Marc Spiegler on Art Basel Hong Kong's Ambitions to Dominate the Asian Scene

Marc Spiegler on Art Basel Hong Kong's Ambitions to Dominate the Asian Scene
Installation view of Choi Jeong’s work at AANDO Fine Art at Hong Kong International Art Fair (ART HK) 2012.
(Photo by Kitmin Lee)

HONG KONG — Though Art Basel Hong Kong is still a few months off, the city is already basking in the effects of its glamour. On Tuesday, the fair announced the gallery lineup for its first Hong Kong edition and, with 245 exhibitors, promises to meet the Miami Beach edition in size, significance, and glitz.

How well the four-day fair succeeds will reflect the maturity of the Asia art market, and may potentially cement Hong Kong’s position as the art hub for the region. 


But Marc Spiegler, the director of Art Basel, warns Hong Kong against congratulating itself too much too early. “The history of cities who have grown culturally complacent is never a good one,” he says.

But, he adds, “I don’t think there can be any complacency in the art world, because the art world is too dynamic. I don’t even believe Art Basel can be complacent in Basel. As much as it’s globalized, as much as it’s more international, the art world is a relatively small group of people and it can still move very quickly from one place to another.”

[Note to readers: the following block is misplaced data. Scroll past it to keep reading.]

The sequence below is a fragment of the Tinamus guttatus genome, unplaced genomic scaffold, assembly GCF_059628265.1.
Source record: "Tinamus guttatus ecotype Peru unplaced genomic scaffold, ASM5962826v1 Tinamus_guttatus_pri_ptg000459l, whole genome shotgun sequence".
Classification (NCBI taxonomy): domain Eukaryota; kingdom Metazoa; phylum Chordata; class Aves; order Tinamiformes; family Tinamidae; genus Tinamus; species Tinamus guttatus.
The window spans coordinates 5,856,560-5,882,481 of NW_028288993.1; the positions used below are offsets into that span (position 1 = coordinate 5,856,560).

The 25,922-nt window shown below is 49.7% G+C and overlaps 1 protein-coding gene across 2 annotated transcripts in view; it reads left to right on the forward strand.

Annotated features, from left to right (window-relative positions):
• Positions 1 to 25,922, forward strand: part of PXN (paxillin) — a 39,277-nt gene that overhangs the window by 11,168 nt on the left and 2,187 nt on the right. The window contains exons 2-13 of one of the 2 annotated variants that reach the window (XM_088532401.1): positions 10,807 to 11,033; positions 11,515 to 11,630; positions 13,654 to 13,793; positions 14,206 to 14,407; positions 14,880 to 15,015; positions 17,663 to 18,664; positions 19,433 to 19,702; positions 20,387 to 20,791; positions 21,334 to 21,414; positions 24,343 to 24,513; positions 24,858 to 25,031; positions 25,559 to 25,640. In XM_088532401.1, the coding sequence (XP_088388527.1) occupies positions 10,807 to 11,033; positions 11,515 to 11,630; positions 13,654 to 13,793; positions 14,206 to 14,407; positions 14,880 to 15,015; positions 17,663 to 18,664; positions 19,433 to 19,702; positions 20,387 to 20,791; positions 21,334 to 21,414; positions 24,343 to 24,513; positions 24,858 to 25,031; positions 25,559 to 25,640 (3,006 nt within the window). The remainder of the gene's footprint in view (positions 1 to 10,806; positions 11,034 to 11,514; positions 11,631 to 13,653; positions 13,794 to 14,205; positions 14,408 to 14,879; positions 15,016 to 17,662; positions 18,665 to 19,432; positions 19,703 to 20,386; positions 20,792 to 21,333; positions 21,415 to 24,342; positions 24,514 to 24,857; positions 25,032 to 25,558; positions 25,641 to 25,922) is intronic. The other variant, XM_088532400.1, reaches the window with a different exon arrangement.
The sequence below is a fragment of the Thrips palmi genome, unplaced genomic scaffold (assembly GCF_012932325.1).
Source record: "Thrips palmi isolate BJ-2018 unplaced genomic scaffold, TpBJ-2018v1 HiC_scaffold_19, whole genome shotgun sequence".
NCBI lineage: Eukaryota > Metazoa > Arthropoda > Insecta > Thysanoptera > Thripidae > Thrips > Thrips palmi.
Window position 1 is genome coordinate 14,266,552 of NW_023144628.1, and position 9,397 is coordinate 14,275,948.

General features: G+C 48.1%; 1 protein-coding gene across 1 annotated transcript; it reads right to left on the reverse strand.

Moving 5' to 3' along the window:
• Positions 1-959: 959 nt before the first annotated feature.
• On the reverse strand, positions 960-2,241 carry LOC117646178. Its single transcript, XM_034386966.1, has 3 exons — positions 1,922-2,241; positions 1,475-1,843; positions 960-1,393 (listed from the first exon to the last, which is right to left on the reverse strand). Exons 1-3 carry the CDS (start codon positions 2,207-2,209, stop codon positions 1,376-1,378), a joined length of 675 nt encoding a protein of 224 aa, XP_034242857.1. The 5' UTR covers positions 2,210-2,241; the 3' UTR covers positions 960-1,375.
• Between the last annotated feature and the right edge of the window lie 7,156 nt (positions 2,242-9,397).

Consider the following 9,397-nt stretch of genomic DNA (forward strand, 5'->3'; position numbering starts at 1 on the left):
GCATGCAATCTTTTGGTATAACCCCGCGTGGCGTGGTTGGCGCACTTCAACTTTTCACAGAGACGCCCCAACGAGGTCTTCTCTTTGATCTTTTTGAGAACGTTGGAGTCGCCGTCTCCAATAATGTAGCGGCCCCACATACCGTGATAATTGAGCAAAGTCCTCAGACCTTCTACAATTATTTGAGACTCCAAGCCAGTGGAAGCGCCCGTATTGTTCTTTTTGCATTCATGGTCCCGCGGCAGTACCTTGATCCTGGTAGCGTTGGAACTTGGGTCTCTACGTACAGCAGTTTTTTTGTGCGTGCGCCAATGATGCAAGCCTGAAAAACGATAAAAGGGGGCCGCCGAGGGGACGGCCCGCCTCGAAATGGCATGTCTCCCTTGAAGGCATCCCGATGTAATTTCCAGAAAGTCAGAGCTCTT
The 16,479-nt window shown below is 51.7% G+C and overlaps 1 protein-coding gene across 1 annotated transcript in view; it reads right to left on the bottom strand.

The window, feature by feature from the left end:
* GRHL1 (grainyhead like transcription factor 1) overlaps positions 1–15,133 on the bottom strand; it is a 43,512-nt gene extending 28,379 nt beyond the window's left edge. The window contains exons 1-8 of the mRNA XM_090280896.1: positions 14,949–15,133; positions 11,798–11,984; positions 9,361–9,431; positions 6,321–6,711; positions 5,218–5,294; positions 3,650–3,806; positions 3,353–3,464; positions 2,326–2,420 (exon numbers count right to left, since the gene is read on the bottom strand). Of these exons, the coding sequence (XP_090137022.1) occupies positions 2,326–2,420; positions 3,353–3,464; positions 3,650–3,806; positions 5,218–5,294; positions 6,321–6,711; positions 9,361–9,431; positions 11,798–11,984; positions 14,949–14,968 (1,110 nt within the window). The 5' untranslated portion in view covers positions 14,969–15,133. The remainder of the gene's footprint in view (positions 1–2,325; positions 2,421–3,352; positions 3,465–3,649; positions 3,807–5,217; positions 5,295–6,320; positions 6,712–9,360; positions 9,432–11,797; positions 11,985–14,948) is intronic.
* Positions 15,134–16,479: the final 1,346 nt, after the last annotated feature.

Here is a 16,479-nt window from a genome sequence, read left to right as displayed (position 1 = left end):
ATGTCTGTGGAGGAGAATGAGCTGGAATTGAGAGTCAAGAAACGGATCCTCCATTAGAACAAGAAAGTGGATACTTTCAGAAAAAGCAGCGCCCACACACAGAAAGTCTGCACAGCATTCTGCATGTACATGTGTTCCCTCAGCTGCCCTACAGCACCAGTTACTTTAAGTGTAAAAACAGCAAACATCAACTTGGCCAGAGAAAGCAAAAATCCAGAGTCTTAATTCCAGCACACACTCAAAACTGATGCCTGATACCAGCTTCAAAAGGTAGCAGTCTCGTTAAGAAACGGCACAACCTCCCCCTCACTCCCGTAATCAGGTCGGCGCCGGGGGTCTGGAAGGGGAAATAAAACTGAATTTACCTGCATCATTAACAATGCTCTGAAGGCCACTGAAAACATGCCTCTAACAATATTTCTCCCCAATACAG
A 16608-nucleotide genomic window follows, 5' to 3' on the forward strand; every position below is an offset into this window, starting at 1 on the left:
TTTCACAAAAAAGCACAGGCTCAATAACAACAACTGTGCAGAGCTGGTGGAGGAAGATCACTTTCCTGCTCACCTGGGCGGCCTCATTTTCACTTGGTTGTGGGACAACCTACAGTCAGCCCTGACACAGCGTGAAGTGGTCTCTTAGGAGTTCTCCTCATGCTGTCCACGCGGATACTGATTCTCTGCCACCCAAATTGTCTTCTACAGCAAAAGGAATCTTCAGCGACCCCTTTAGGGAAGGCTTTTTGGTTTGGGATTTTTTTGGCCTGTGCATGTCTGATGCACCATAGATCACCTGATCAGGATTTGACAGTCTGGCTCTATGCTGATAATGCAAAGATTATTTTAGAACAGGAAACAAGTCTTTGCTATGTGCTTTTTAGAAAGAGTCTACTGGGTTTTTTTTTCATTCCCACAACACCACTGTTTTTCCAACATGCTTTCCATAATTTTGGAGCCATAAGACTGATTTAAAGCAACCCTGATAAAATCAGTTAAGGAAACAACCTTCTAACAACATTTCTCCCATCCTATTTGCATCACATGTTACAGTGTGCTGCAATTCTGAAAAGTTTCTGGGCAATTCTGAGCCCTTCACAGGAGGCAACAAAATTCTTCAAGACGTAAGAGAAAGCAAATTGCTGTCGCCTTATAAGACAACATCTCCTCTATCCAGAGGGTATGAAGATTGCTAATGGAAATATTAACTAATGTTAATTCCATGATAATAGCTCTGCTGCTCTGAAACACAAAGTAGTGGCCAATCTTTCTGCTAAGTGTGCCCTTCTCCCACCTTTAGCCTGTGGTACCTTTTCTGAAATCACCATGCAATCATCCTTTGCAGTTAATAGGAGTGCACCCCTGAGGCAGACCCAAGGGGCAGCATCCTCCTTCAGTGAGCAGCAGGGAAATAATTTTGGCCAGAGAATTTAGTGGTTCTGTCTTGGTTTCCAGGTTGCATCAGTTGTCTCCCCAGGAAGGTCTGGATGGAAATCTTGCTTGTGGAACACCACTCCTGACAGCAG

So how can Hong Kong — already the world’s third-largest art market by auction sales — continue to prove itself the center of Asia’s art world during the fair? It's already won some points for drumming up enthusiasm. More than 600 galleries applied, including a number of younger exhibitors, with slightly less than half accepted in order to keep the experience at a high quality. The final total is close to the 257 that attended Art Basel Miami Beach last December, if slightly less than the number at the final iteration of ART HK last year (266).

Regardless, it already dwarfs the region’s other top fairs, such as Art Stage Singapore’s 130 exhibitors and Shanghai Contemporary’s 90.

The fair will also have a Hong Kong personality. With more than 50 percent of the galleries coming from Asia Pacific, the region itself is well-represented. But only 28 exhibitors have actual art galleries in the city, meaning that the event will create a high level of global exposure. Its mix of regional representation is intended to reflect a meeting of East and West.

Hong Kong’s political climate also puts it at an advantage. Spiegler notes that Art Basel chose Hong Kong over Singapore and Shanghai because both cities “have a history of censoring artists and galleries. For Art Basel to be in an area where there is a high risk of censorship would be unacceptable.” 

But what some of us really want to know is, will Hong Kong be able to put on as great a party as Miami Beach?

“That’s setting a very high bar,” says Spiegler.“We’re not a party-throwing organization. Glamour is not our core business; art is our core business.”

But, he adds, “Hong Kong is also a city that never sleeps. There are some cities where you come off a long flight and you feel like you’re still running a marathon. It’s very stimulating. It’s like the air is caffeinated.”